Troubled Civil-Rights Panel Faces Uncertain Future
Washington--The U.S. Commission on Civil Rights, which became an ideological battleground during the Reagan Administration, is again in turmoil.
William Barclay Allen, the panel's current chairman, has been reprimanded by his fellow commissioners for embroiling himself in a custody battle over a Native-American girl, and the White House is reportedly seeking to replace him.
"We've been hit by one shock after another," said a senior staff member, who requested anonymity. "This we do not need."
The incident could be a factor in Congressional debate over the commission's reauthorization, which is scheduled
"This doesn't help their credibility any," said a Democratic aide on the House Judiciary Committee. "Many members were already wondering whether we should just let the commission die, given the events of the last eight years."
Mr. Allen and an associate were detained by police in Arizona last month on kidnapping charges after they talked with an Apache girl who was involved in a custody dispute between her mother, her adoptive parents, and tribal leaders.
The encounter was videotaped by an NBC news crew.
Mr. Allen showed parts of the tape at a March 17 meeting of the eight-member commission, and said in a lengthy statement that he merely wanted to interview the girl.
He then suggested that all the commissioners resign, allowing the President and the Congress to name a new panel. He said the commission had been "rendered impotent" by "politics and incoherence inside."
The other commissioners instead issued a statement disassociating the panel from Mr. Allen's actions in Arizona and calling on him to apologize to the people involved.
News reports last week quoted unnamed White House officials as saying the Bush Administration planned to seek Mr. Allen's resignation and to replace him with Arthur A. Fletcher, a moderate black Republican who has been a longtime Bush supporter.
Mr. Allen, who had been professor of government at Harvey Mudd College in California, was nominated by President Reagan for the chairman's post after the unexpected death of Clarence M. Pendleton Jr. last summer.
A White House spokesman denied that Mr. Allen was being pressured to resign but confirmed that Mr. Fletcher was a strong candidate for a seat on the commission.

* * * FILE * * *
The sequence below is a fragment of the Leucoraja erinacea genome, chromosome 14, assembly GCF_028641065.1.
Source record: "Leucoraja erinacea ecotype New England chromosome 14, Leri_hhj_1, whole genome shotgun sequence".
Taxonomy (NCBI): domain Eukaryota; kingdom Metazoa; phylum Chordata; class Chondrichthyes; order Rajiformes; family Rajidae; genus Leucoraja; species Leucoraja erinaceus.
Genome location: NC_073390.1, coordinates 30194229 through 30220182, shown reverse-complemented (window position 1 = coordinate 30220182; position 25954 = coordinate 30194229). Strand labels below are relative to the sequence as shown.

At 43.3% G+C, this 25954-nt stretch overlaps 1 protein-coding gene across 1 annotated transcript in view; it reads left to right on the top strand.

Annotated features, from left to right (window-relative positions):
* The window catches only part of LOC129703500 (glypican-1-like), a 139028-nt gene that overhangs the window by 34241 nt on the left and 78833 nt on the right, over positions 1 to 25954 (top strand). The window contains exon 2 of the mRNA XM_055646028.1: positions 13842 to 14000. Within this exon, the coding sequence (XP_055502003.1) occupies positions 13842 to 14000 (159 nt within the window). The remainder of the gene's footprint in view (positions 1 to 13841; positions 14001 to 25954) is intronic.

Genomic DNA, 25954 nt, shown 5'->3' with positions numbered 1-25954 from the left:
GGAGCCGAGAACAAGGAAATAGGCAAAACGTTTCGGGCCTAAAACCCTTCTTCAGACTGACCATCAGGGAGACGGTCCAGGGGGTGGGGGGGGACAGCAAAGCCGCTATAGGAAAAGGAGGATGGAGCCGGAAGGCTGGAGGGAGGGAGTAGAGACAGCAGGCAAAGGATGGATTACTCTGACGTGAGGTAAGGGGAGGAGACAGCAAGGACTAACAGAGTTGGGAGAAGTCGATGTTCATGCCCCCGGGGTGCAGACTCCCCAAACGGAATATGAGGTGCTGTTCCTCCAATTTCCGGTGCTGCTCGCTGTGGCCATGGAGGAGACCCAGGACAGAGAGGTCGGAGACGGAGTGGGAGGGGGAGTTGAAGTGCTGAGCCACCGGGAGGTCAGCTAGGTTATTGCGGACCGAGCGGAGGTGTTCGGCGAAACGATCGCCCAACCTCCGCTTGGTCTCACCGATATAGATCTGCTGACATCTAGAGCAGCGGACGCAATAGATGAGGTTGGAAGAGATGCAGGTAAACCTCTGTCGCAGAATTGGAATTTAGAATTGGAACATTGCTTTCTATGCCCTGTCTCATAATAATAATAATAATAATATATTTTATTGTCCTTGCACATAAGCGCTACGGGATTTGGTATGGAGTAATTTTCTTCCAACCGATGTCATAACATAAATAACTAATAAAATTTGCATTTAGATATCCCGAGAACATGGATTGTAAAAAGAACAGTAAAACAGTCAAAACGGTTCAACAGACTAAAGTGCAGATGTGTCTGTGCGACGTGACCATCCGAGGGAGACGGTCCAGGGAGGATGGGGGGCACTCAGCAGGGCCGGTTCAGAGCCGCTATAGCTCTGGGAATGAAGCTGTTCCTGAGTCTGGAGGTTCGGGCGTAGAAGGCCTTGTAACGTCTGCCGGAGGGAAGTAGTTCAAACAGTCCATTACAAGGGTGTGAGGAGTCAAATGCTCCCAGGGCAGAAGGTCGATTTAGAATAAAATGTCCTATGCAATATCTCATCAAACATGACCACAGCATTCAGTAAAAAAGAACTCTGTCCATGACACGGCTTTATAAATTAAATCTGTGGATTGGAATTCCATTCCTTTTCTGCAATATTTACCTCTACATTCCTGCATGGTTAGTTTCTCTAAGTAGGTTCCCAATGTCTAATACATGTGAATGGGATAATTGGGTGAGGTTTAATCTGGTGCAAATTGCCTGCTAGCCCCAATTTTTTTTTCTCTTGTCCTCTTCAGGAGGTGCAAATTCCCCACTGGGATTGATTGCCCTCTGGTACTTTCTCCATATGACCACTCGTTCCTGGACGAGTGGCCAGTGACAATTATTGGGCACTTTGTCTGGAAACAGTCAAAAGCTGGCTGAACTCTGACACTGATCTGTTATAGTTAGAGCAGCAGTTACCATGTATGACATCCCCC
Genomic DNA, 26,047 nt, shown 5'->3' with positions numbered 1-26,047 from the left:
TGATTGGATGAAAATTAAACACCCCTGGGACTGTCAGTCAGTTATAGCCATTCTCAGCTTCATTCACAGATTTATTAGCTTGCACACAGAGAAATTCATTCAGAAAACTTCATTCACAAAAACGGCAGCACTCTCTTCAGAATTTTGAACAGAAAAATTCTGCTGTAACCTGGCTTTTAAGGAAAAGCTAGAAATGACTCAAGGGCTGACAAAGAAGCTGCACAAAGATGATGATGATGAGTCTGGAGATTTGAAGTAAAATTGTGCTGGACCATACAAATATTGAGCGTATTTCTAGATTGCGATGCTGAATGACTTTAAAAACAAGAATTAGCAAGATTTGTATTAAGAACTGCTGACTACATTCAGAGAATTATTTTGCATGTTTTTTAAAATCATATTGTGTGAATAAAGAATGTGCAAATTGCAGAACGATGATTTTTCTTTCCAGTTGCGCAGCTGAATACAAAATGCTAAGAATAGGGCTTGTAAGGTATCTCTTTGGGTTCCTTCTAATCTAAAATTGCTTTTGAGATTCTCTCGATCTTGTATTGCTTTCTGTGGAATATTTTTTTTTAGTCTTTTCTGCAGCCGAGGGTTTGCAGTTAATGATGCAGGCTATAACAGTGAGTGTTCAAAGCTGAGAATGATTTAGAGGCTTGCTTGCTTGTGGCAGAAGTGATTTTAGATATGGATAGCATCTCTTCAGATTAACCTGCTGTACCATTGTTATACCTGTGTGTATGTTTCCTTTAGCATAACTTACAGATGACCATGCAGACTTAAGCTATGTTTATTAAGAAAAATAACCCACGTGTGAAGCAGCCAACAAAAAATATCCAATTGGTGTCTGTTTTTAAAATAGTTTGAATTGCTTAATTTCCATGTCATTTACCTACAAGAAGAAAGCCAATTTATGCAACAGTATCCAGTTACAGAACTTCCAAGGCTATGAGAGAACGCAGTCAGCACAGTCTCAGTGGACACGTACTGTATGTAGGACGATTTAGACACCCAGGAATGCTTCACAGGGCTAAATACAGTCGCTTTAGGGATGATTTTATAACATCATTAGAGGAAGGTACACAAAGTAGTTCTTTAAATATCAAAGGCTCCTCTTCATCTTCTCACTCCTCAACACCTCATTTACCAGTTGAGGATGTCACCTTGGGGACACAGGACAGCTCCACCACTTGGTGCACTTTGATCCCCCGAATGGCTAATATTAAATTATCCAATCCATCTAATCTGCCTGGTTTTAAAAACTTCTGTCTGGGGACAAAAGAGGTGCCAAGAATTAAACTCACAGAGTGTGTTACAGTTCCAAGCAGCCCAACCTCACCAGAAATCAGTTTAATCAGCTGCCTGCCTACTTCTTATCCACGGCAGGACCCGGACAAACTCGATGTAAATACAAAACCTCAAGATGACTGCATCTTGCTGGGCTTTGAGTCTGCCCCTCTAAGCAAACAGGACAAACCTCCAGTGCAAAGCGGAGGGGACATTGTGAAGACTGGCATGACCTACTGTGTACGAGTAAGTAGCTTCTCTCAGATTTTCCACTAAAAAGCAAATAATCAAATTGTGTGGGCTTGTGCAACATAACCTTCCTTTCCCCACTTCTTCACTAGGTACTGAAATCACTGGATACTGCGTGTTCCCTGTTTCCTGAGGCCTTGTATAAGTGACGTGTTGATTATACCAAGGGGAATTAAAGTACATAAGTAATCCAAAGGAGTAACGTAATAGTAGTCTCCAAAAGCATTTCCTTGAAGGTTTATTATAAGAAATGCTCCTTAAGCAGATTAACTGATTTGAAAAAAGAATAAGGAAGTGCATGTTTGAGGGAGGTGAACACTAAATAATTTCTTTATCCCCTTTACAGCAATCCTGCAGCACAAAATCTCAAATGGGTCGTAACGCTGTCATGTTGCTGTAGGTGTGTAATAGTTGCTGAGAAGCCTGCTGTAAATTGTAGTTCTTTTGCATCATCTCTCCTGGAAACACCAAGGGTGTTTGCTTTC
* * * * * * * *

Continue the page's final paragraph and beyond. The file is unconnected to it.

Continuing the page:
After a hearing on the commission's budget last week, at which lawmakers grilled Mr. Allen about the Arizona incident, the chairman told reporters he had no plans to resign.
Mr. Allen's term does not expire until 1992, but the terms of two other Presidential appointees expire late this year, and President Bush could designate a new chairman without replacing Mr. Allen.
The other four commissioners are appointed by the Congress; the terms of two also expire in late 1989.
Even if its membership does not change radically, this is likely to be a watershed year for the commission, as its authorization expires Nov. 30 and the Congress must decide whether to retain, restructure, or eliminate it.
The commission staff member said Mr. Allen had sought unsuccessfully to discuss the panel's future with the President or his aides. The White House spokesman said no decisions have been made on what the Administration will recommend.
"There's certainly no consensus here, except that the debate could be contentious," the Judiciary Committee aide said.
Congressional Democrats joined rights advocates in criticizing the direction the commission took during the Reagan Administration, which gained a majority on the panel after a protracted battle with the Congress.
The critics argued that the panel had become a mouthpiece for the Administration and had abandoned its role as "the nation's conscience" on civil rights.
With the added incentive of a 1986 General Accounting Office study that found irregularities in the commission's personnel practices and financial management, the Congress threatened to cut off its funding. Instead, lawmakers slashed its $12-million budget roughly in half and have refused subsequent requests to raise the funding level.
Reagan appointees on the commission, meanwhile, have contended that its opponents are merely angry because the panel is no longer an outlet for their opinions.
The civil-rights commission has published a number of studies dealing with education issues, particularly desegregation. Its most recent work in the field is a report, released in 1987, that concluded that desegregation plans had successfully integrated American schools, despite a decline in white enrollment that was exacerbated in some districts by such plans.